The picturesque National nature park is located on the 14 islands of the Brijuni archipelago. Nature here is virgin and primordial with fresh air and crystal clean sea, blooming meadows and parks, and oak and laurel groves. Many subtropical plants have taken root here: bamboo, eucalyptus, sequoia, and palm tree. Especially amazing is the long-lived olive tree, which has been growing on the island for more than 16 centuries. There is a safari park in the northern part of Veli (Big) Brijun, where elephants from Asia, South-American camels, zebras, antelopes and even Indian holy cows walk freely. All of them arrived in the park thanks to the President of Yugoslavia, Josip Broz Tito, who was given exotic presents by high-ranking guests. The residence of this former leader still stands on the archipelago, today it’s a museum and worth a visit.
The archipelago of 22 islands, the most beautiful of which are the islands of St. Andrew and St. Catherine, surrounds picturesque Rovinj. Traditional tiled roofs, narrow paved streets, galleries and artists’ studios make this a fairytale place in Istria-- an original Croatian Venice. Here you should see the Cathedral of St. Euphemia and its 62-meter bell tower, which is clearly visible from any point in the city. After that you should try local ice cream on the embankment, and go to the Mexican restaurant for dinner, where the level of light-heartedness and relaxation will reach an all-time high as guests eat there while lying in hammocks. Keeping the weather forecast in mind, do not forget an interesting city saying: “while clouds are gathering above the neighbouring cities, sun is sure to shine in Rovinj.”
Cozy Rabac has become a popular Mediterranean resort thanks to its beaches; they have the Blue Flag award, they are safe, pollution-free and preserve the natural environment. The streets of the town are full of flowers and greenery, and the embankment of the Virgin Mary Bay is especially beautiful. There is a well-equipped, state-of-the-art pier as well. A walking path starts in Rabac and leads to Labin – another medieval Croatian town. Architectural monuments have been well-preserved here: Baroque-style palaces, Renaissance houses, and fortress walls. In summer, Labin squares turn into concert grounds and stages for performances. You can go back on foot as well; the most amazing of all walking routes here is the Sentonina path. There are many brooks and streams, high waterfalls, rapids, and a turquoise-coloured lake along the route.
Though Fažana got its name from the large population of pheasants that lived here in the past, it’s actually famous for sardines. Local residents go to sea every day to catch this fish, and it’s the main dish on local restaurant menus, there is even a festival in July in its honour. The view of the Brijuni islands opens from the city embankment and as such, there are always many visitors in the evening.
Pula is nearly always the starting point of trips over the Istria peninsular. Here you can start familiarizing yourself with natural, cultural, and gastronomic sights of Croatia. The beauty of this city lies in its contrasts. Today’s buildings alternate with Ancient Roman monuments; Venetian architecture is added to the industrial port landscape. There are no high mountains here, but there is a quiet bay; no long sandy beaches, but a resort city status. Pula gives tourists a unique opportunity to be transferred several centuries back “here and now.” The best route by which to familiarize yourself with all Pula sights starts from the Triumphal Arch of Sergius. It then sprawls along Sergijevaca Street and leads to the Forum – the main square of the Old Town. The Roman Temple of August, the City Hall, and the Cvajner Gallery, a very popular place where the cultural life of the city is concentrated, are located here. Now we turn to the right and practically in one hundred meters find ourselves by the Pula Cathedral built in place of the Temple of Jupiter. After that, you can go to the top of the hill and see the Venetian Fortress. A fine view of the city and bay opens from there, and you’ll also see the main gem of Pula, which we left for the “dessert” – the wonderfully preserved Ancient Roman amphitheater. The Arena built in the 1st century A.D. saw gladiator combats and knight tournaments; today it’s a concert and festival venue. After the extensive walk over the city, leave some strength for the gastronomic part of the route. They serve well-known Croatian specialties in local restaurants: truffles, wine, and rakija. If you want fresh seafood, it’s better to turn back to the port in order to accompany dinner with a wonderful view of the sea and yacht harbour.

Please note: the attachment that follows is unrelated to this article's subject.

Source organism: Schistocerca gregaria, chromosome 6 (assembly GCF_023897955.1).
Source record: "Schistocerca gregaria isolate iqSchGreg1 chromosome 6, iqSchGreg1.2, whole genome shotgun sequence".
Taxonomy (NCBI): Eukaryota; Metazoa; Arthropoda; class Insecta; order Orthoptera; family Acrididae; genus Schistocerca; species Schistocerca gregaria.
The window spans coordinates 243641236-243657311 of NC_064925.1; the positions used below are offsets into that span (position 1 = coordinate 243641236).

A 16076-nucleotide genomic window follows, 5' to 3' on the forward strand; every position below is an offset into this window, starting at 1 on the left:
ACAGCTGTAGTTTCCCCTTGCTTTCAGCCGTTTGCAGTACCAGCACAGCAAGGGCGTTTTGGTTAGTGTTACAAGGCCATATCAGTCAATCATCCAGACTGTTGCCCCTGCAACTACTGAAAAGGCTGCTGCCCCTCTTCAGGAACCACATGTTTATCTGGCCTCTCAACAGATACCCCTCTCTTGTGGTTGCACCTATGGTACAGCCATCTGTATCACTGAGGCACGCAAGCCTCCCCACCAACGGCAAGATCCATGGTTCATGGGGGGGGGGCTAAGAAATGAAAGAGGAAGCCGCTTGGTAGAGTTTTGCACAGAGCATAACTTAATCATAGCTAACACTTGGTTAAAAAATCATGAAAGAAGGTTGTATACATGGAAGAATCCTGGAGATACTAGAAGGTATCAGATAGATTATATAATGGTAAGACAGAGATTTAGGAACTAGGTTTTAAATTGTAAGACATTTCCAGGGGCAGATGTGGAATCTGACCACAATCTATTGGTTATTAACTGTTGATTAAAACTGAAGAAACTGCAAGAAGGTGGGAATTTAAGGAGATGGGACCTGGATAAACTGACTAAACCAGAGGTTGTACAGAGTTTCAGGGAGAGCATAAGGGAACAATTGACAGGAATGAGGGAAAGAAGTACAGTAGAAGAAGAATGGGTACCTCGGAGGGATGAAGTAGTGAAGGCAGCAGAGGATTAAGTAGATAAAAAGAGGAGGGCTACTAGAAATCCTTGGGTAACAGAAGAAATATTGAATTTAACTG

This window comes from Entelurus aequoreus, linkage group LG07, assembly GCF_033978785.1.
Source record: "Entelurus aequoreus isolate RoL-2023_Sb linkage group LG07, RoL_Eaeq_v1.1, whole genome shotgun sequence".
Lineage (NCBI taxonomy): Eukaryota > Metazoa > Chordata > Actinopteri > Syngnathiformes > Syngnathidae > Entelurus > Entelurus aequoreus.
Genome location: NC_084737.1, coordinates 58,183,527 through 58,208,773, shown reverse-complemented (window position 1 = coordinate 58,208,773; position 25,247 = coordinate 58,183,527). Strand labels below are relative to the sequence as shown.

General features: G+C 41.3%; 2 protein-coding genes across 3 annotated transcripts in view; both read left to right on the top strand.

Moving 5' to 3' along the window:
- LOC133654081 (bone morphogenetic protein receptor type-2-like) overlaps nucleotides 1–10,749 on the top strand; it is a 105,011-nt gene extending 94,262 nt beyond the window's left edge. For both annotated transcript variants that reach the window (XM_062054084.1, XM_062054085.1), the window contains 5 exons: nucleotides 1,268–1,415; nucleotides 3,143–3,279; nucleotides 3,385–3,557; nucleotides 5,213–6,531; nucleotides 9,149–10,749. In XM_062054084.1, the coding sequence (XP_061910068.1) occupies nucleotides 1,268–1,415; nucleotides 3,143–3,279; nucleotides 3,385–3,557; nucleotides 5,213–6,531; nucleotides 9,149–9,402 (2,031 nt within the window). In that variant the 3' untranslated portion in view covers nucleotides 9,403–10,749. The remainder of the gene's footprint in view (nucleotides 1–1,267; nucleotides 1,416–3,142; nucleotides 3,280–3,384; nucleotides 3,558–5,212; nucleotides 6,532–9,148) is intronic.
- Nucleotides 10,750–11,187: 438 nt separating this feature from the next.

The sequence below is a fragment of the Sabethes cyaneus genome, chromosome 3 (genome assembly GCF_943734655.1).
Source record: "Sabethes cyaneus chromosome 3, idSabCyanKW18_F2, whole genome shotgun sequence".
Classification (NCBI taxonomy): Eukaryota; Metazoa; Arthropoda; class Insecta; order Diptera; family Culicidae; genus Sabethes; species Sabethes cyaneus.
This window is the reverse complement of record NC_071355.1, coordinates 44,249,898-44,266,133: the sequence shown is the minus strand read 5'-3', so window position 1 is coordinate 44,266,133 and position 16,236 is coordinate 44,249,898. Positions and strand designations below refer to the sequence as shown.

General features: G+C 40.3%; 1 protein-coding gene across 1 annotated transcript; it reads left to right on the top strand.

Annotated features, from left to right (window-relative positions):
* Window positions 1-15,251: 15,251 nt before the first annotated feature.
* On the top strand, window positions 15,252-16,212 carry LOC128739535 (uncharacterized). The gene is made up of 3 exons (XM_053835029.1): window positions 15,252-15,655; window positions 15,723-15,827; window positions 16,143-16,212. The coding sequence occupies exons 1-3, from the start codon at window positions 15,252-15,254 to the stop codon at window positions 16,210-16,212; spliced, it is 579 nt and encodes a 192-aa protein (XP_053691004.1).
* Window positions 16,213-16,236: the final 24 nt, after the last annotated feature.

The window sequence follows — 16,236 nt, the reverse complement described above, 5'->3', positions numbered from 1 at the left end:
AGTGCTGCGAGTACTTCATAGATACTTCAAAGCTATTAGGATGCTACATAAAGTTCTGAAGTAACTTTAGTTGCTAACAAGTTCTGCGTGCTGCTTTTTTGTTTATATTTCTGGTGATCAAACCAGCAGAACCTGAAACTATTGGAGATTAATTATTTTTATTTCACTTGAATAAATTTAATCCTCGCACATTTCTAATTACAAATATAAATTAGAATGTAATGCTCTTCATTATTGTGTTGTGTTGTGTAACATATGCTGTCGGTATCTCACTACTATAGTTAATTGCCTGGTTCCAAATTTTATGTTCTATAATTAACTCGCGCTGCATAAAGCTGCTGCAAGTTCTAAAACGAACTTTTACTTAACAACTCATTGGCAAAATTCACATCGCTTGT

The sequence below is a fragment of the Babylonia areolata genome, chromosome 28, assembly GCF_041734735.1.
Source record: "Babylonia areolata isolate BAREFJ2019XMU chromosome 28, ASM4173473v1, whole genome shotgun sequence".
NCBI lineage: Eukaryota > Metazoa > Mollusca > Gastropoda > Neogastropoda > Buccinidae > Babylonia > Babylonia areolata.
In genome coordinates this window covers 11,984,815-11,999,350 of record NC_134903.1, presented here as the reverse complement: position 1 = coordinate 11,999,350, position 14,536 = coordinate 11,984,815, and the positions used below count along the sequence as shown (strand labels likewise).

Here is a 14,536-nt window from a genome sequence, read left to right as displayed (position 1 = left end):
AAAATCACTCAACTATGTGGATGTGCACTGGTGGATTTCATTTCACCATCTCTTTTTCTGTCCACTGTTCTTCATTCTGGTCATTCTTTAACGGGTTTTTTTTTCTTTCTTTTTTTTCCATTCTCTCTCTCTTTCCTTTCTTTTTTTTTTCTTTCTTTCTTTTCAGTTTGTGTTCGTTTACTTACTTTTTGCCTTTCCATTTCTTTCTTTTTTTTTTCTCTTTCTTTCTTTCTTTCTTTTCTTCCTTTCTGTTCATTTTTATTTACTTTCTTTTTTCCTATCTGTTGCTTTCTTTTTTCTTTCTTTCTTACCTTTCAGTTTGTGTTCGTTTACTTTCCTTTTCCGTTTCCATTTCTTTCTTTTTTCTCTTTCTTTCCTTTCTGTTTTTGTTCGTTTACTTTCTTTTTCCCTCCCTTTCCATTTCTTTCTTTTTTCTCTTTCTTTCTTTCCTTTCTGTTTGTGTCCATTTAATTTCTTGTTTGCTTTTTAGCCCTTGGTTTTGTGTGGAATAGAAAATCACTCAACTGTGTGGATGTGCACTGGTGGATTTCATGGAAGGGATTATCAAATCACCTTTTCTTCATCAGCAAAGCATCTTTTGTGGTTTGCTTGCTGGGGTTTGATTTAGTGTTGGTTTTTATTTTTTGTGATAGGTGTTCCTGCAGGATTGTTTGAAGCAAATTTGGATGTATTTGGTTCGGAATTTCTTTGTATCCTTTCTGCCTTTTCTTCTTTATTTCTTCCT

Medulin city-archipelago is located on the southern end of the Istria peninsular. The irregular coast with numerous bays of various kinds and grottoes attract a lot of tourists and yacht owners. The city itself is small and there are just a few medieval architectural ensembles. Medulin is appreciated for its beaches – pebble, rocky, sandy, well-equipped, wild and always in shade of pine trees. There is the Vižula archeological monument on a small peninsular within the limits of the city. Its main sight is the Roman villa of the 1-2 centuries A.D. Many years ago the view of the sea opened from the veranda of the villa, floors were decorated with bright-coloured mosaics, and there was a swimming pool and a pier. Now, research is being carried out, and once finished, a proper archeological park will appear.